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When to Decide to Sell a Home at a Loss

While everyone imagines when they purchase a home that it will appreciate in value and that one day when they decide to sell they will be able to reap a profit, that is sadly not always the case. This is a reality that many homeowners have had to face in the last few years as a result of the flagging real estate market. The simple reality is that many homeowners are facing the difficult decision of whether they should sell their home if it means they will need to take a loss on it. In some cases, you may not have any other choice. If you are being forced to relocate for employment, the options are obviously limited. Either sell now, potentially at a loss, or hold onto it and hope for better times; if you are able to do so financially. If you are not able to meet the payments on the mortgage any longer, selling at a loss can sometimes be a better option than going through foreclosure; provided you can get the lender to agree to a short sale.

Beyond the fact that you will be taking a loss on the home rather than raking in the profit you had once imagined, there can be numerous consequences to selling at a loss that must be considered.

Less Money to Move On

Perhaps one of the biggest drawbacks to selling a home at a loss for many homeowners is the fact that they will not have as much, if any, money to move on. If you are selling with an eye towards the purchase of another home, this can be a serious drawback. Lenders have become increasingly wary of making home loans and many are now requiring larger down payments. If you sell your home at a loss, this could mean that you forfeit the ability to purchase another home for quite some time in the future until you are able to save up an adequate down payment.

Tax Consequences

One consequence that many homeowners may fail to take into consideration when thinking of selling their home at a loss is higher taxes. Traditionally, real estate has served as tax shelter for homeowners. The opposite may be true if you sell your primary residence and take a loss on it. In this case, you will not receive a tax deduction. Exactly what does that mean for you?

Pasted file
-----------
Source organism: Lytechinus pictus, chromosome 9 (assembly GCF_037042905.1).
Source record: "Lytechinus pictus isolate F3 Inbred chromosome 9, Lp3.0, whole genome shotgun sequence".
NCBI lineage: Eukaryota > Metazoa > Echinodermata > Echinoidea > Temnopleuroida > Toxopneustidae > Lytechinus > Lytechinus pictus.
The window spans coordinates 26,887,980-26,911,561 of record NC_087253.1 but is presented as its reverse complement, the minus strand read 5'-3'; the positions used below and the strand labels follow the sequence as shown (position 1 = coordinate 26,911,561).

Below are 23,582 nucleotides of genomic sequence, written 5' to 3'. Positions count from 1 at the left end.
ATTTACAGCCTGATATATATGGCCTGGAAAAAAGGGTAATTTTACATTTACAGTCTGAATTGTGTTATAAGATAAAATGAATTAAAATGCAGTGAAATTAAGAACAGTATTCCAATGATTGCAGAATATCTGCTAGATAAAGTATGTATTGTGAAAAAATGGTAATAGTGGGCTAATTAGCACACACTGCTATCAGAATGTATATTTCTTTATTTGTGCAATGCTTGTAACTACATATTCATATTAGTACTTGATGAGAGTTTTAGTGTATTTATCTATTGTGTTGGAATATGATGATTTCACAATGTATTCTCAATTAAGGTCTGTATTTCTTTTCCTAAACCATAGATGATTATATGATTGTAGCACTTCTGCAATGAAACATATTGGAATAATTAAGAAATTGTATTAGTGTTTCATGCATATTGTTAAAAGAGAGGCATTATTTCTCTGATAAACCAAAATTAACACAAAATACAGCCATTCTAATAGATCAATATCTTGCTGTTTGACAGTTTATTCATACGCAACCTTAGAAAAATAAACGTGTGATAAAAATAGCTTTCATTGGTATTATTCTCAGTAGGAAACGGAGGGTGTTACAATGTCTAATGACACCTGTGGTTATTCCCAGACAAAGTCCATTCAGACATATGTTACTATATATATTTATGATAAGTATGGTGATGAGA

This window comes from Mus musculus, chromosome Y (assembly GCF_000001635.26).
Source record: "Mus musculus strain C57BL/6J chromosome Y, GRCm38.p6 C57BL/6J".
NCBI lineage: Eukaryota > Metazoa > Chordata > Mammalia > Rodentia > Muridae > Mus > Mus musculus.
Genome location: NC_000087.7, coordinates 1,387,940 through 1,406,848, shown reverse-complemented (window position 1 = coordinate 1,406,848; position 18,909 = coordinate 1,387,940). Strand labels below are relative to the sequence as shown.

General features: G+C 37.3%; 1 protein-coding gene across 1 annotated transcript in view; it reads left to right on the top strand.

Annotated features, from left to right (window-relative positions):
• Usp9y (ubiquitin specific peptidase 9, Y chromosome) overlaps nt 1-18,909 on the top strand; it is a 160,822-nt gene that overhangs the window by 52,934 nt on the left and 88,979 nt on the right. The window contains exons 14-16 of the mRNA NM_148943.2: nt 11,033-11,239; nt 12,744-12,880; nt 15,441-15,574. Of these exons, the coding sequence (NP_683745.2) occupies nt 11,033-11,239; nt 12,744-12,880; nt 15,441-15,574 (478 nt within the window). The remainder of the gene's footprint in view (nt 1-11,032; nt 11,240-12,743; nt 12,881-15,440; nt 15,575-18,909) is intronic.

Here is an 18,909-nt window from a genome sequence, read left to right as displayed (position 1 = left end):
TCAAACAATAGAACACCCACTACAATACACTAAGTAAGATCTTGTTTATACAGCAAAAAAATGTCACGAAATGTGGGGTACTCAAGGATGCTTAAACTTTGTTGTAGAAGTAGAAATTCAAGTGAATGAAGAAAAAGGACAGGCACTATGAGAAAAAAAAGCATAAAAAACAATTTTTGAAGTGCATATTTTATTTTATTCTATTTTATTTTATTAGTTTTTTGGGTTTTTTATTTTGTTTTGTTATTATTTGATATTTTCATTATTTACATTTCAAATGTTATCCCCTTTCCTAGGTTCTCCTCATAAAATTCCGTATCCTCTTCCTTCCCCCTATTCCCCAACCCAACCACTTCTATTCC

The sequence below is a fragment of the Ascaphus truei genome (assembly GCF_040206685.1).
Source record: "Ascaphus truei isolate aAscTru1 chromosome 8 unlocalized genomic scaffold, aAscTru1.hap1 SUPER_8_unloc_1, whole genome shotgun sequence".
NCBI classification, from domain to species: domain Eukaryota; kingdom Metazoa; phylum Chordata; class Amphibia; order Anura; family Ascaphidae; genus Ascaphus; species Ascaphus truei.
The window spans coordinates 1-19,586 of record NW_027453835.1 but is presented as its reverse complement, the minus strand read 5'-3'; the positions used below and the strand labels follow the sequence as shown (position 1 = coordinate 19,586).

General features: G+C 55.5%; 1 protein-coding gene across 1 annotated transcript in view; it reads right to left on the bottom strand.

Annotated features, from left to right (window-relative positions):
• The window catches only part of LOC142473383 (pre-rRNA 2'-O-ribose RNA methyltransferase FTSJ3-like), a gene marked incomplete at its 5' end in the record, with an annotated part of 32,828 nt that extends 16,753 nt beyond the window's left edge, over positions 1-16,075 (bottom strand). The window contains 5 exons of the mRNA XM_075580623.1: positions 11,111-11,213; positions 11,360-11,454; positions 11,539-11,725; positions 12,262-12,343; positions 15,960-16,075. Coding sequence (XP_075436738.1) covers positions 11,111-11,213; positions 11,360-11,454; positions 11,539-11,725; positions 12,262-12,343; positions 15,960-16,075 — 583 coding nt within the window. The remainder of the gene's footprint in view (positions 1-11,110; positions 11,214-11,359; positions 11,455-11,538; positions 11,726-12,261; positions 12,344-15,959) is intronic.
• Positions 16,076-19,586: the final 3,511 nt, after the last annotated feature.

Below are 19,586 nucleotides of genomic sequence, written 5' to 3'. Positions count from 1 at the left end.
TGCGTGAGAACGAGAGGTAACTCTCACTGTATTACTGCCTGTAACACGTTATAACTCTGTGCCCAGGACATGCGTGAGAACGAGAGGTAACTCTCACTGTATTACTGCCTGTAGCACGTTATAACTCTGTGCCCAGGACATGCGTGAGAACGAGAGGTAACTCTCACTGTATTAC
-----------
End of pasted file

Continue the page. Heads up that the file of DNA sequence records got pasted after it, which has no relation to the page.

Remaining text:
Let's take a look at a couple of examples. Suppose you paid $300,000 for your home and you are now selling it for a net sales price of $350,000. A few years ago you took out a second mortgage to make improvements on the property and so now with the first mortgage, you have a combined mortgage of $400,000. When you sell, this means that you will have a gain of $50,000; regardless of how much you actually owe on the property. The IRS only looks at the tax basis; the sales price less the amount you paid. This means you will have a tax gain, but fortunately you may be able to exclude that gain for tax purposes if you meet certain qualifications.

Suppose you paid $300,000 for your home and you are now selling it for $250,000. In this case you have a $50,000 loss. The flip side to the coin is that the IRS won't recognize the loss in the prior example and they won't let you write off the loss in this example either. The only time you can claim a tax loss when selling real estate is if it is investment property.

Short Sale Consequences

If you do still owe a mortgage on your home and you will be selling it for less than what is owed on the property, keep in mind that the lender must agree to the short sale of the property. Also, even if they do agree, it is imperative that you make sure you reach an agreement before the sale regarding the outstanding balance of the loan. It is possible that the lender could still hold you responsible for that balance, essentially meaning that you will not be able to walk away free and clear. Also, even if the lender does not hold you responsible for the outstanding balance, there could be tax implications associated as well, so it is a good idea to talk to a tax advisor before you make a final decision.

Making the decision to sell your home at a loss can be difficult and painful. Educating yourself about the potential consequences can help you to make a more informed decision.



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